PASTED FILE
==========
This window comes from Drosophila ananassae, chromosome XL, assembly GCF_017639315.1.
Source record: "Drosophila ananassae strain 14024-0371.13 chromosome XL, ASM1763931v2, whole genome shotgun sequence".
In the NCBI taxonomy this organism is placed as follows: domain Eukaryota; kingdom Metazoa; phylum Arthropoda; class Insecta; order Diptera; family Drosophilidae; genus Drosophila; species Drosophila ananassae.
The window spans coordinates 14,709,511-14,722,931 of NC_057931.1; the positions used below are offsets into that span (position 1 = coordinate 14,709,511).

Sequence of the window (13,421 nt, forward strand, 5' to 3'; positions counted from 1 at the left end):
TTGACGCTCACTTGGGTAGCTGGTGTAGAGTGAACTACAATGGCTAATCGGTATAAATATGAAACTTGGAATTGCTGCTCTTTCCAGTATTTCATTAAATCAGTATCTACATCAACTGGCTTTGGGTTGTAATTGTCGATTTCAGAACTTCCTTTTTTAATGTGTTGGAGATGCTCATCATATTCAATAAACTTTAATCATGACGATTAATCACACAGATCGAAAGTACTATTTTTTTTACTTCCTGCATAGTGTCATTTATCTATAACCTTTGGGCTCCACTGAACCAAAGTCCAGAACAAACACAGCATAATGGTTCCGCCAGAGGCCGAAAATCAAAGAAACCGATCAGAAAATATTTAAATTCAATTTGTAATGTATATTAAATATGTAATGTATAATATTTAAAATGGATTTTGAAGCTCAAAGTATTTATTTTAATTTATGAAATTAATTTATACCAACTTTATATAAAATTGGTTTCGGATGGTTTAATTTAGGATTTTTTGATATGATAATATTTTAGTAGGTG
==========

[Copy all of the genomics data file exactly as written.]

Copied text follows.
This window comes from Drosophila ananassae, chromosome XL, assembly GCF_017639315.1.
Source record: "Drosophila ananassae strain 14024-0371.13 chromosome XL, ASM1763931v2, whole genome shotgun sequence".
In the NCBI taxonomy this organism is placed as follows: domain Eukaryota; kingdom Metazoa; phylum Arthropoda; class Insecta; order Diptera; family Drosophilidae; genus Drosophila; species Drosophila ananassae.
The window spans coordinates 14,709,511-14,722,931 of NC_057931.1; the positions used below are offsets into that span (position 1 = coordinate 14,709,511).

Sequence of the window (13,421 nt, forward strand, 5' to 3'; positions counted from 1 at the left end):
TTGACGCTCACTTGGGTAGCTGGTGTAGAGTGAACTACAATGGCTAATCGGTATAAATATGAAACTTGGAATTGCTGCTCTTTCCAGTATTTCATTAAATCAGTATCTACATCAACTGGCTTTGGGTTGTAATTGTCGATTTCAGAACTTCCTTTTTTAATGTGTTGGAGATGCTCATCATATTCAATAAACTTTAATCATGACGATTAATCACACAGATCGAAAGTACTATTTTTTTTACTTCCTGCATAGTGTCATTTATCTATAACCTTTGGGCTCCACTGAACCAAAGTCCAGAACAAACACAGCATAATGGTTCCGCCAGAGGCCGAAAATCAAAGAAACCGATCAGAAAATATTTAAATTCAATTTGTAATGTATATTAAATATGTAATGTATAATATTTAAAATGGATTTTGAAGCTCAAAGTATTTATTTTAATTTATGAAATTAATTTATACCAACTTTATATAAAATTGGTTTCGGATGGTTTAATTTAGGATTTTTTGATATGATAATATTTTAGTAGGTG